FWIW, earlier versions of Bitstream Font Navigator running under XP were not without their problems (namely, you could add OpenType fonts to a font group, but you couldn't delete them once added: the only fix was to delete the entire font group, and build it again from scratch, this time without the unwanted OpenType fonts).
My new version of BFN handles OT fonts just fine, but there are now other problems with it running under Windows7. Namely: it won't print specimens at all -- for any font type -- and I've not yet had time to troubleshoot this properly. (And since I haven't recently purchased any new fonts, and have already printed & filed specimens for all the fonts I do own -- ergo, I don't *need* to be able to do this right now -- I've moved it way down on my list of current priorities.)
But, clearly something's going on with the way type specimens print under Windows 7.
I still stand by my earlier complaints that Windows 7 does not print proper type specimens for PostScript type (vs. XP), and can post sample pix to my website if people need to see for themselves.
As for my Multiple Master font woes, I should state for the record that FontLab refunded my money for their TransType font conversion program, no problem, and their customer service was so good that I told them if/when they ever get the program working properly, to let me know, and I will purchase it again in a heartbeat!
Meanwhile, I know I need to complain to Adobe about their OT versions of MM typefaces -- which they tout as the better option for today's designers -- but just haven't had time to follow up on this.
For the fonts in question -- Cronos family -- Adobe has totally changed the swash character set, so that several logos I had typeset in the original swash characters available on my MM fonts couldn't be duplicated with the new Cronos OT fonts.
I *will* write and complain to Adobe about this one of these days ... just not for a while.
I still have 2 websites that I'm trying to get launched by the end of this month ... and plenty of other things going wrong with these to deal with first. :(
Shephronimos, I have no specific advice to offer, but just a general comment: You seem to be choosing to use 3rd party tools over system-integrated tools for font manipulation, and I wonder whether your choices here aren't at least partially responsible for your problems.
I certainly don't manipulate fonts as actively as you do, but the worst I've seen - when dragging fonts into C:\Windows\Fonts in Windows Explorer or deleting them from same - has been a "font is in use" message, which required me to log off and on again before I could delete it.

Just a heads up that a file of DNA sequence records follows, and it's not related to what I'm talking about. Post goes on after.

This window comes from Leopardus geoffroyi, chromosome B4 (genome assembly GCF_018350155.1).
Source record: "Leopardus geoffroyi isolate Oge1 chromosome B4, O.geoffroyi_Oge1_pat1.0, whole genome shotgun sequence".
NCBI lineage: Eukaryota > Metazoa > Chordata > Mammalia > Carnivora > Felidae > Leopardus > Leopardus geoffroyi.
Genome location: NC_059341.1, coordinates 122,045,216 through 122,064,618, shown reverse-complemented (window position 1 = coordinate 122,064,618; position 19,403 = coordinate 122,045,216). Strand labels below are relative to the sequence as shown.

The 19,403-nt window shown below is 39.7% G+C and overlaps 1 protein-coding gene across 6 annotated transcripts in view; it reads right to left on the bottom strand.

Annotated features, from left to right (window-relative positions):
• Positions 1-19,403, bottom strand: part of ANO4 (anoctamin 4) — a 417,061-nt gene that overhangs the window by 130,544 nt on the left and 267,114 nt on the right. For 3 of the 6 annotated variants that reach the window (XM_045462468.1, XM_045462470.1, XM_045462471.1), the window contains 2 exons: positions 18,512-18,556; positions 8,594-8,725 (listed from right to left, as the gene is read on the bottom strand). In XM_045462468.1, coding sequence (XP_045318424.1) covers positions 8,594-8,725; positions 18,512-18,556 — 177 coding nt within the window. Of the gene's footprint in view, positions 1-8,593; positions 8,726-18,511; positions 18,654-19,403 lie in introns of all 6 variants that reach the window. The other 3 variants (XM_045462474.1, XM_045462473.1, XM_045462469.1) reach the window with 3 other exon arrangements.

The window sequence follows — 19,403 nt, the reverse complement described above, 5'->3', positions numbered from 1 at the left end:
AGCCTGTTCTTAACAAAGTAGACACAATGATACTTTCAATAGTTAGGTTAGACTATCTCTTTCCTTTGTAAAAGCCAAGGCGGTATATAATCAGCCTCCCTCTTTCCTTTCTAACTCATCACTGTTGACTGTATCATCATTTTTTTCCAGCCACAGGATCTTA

I can't say I agree that font manipulation is worse than XP, based on my own experience. But again, I don't do as much as you do with fonts, so maybe there's something bad that you're running into because you're doing it so dynamically.
Are there any specific freely downloadable fonts you can point to that cause you specific problems (i.e., got a link)? I'll be happy to try what's failing for you.
- Edited by Noel Carboni Sunday, October 30, 2011 7:55 PM
Heh, good catch. I didn't notice the dates before the post by Orpherous, since he/she seemed to jump right in as though the topic was current.
I wonder if what Shephronimos saw is something that's simply been fixed by updates in the past year.
Regarding your issues... I wonder if perhaps you ran afoul of a secondary problem where Windows Explorer didn't refresh a "Library" view... I don't know whether the Font management view is literally a "Library" view, specifically, but we do know that on some systems Explorer's not good at keeping its window up to date when it's displaying stuff other than files in a hard drive folder. Is it possible a failure to update the window after your prior operations might explain what you saw?
Several reasons I don't see update problems are that 1) I don't use Libraries as a rule, and 2) I start fresh copies of Explorer when I want to access files, and close them when I'm done. I have set the [ ] Launch folder windows in a separate process option as well.
I have no particular desire to see "goofed-up dialogs", but if you want to post them, be my guest.
- Edited by Noel Carboni Sunday, October 30, 2011 9:08 PM